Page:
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by w.hrybok

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I just shot a wedding that I was hired for, and I brought my friend who is also a photographer to second shoot for me. I'm fine with a second shooter using the images they take at my wedding for their portfolio and for their business.

My friend just posted a picture on her photography's business's Facebook page from the wedding I brought her to. That doesn't bug me, but the thing I feel a little annoyed about is she didn't mention anything about that she was second shooting for me. She actually made it sound like it was her wedding that she shot. Nothing about that she was working with another photographer's business at all. She said something like "Just a quick shot from a wedding I did recently. Congratulations to the happy couple (then says my client's first names). They were wonderful to work with....". You get the idea.

Should I be concerned about the effect on my business? Is this normal behavior with second shooters? How can I safeguard against this in the future if its a problem?

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Sounds like a good discussion. First off, look at your contract, if it isn't in that, then you have learned a valuable lesson. Second - keep it professional(contract) and you don't have to worry about it. –  dpollitt Jun 7 '12 at 18:58
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Make sure and take a look here and note: most of the time the arrangements for seconds shooters don't involve letting them use the pictures afterward. –  rfusca Jun 7 '12 at 19:29
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I'm going to edit this a little to make it fit our format better, right now its very discussion orientated, which isn't allowed. But there's a good question in here. –  rfusca Jun 7 '12 at 19:50

3 Answers 3

My contract clearly states that no images may be used at all by any photographer working for me. One of my friend paid $20000 in liability claim due to second shooter posting pics. Not worth the hassle. Just don't allow it. You can post on your Facebook and they can link into that photo with credit to them.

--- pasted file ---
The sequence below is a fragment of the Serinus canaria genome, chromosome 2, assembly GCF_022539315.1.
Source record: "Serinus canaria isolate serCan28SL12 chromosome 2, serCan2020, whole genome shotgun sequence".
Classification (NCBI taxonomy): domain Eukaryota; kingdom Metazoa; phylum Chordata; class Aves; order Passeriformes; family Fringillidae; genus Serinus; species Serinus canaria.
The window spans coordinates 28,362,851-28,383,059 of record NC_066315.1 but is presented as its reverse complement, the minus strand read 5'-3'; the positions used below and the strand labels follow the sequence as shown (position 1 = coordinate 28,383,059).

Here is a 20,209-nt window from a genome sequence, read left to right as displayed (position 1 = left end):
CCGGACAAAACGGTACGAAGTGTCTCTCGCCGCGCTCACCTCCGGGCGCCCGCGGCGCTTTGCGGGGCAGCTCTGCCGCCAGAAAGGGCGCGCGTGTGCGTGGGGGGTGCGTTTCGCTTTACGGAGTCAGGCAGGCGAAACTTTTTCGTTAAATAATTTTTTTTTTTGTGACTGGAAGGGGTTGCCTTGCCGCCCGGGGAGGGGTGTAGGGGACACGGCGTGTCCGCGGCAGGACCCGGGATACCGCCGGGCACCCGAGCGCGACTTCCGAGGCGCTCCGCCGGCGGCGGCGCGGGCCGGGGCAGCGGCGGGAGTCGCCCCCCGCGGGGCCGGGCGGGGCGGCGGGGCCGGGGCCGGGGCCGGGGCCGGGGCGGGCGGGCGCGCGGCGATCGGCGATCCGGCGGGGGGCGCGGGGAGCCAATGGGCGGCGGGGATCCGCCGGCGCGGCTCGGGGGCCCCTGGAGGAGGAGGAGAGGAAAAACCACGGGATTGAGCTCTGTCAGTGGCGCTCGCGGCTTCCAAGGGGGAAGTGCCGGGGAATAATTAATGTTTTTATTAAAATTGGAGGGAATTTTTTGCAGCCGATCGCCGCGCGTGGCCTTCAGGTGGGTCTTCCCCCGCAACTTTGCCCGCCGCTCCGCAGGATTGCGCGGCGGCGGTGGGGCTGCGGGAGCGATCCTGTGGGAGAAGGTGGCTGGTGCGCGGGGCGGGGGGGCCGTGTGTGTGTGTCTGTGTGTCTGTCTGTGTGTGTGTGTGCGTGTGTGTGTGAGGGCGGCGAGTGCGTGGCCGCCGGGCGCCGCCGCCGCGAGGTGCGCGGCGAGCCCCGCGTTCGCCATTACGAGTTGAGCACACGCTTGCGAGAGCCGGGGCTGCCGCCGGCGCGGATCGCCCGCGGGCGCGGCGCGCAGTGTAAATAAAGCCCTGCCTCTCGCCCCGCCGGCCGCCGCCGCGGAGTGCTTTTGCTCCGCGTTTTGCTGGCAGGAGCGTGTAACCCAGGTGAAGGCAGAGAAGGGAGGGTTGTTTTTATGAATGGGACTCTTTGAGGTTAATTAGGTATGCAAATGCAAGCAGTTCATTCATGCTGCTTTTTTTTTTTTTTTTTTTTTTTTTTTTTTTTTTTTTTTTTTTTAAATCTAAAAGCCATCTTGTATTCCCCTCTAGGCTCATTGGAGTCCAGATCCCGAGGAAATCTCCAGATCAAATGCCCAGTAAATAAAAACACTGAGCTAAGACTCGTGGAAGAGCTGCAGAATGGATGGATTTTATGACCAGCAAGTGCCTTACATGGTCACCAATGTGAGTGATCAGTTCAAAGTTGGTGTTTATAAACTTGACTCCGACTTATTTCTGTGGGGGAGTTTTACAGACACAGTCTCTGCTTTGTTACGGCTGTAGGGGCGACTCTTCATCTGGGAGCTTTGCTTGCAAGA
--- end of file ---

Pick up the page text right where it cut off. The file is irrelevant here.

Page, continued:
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This is not a place to personally advertise your own site. If you wish to link to your site from here, the appropriate place to put that information is in your profile, not as a signature in your answers. –  jrista Jun 15 '13 at 3:22

First off, when I worked as a second shooter, part of my contract was signing over the copyright of those images to XYZ Photography Company. I didn't ask about using images for portfolio usage, but I'm sure the owner would have agreed under other conditions (like watermarks or clearly labeled copyright notices).

I was recently approached about photographing a wedding on my own and this was something I hadn't yet done. Naturally, the bride's mom asked for some sample images of weddings I had photographed. Knowing that I no longer had any rights to the images I shot while working for XYZ Photography Company, I visited their blog and searched for posts tagged with my name (the owner tagged posts with the photogs' names). I copied links to those posts and then specified which images I had taken. I was able to determine which photos were ones that I had taken becaue I post processed most of the weddings. I suppose if one never gets a chance to see all of the images from a wedding, he/she wouldn't really know which shots were theirs. But I definitely mentioned that I shot those image while working at XYZ Photography Company. Not only did it show that I was honest, but XYZ Photography Company has a good reputation on its own, and now my reputation is associated with theirs.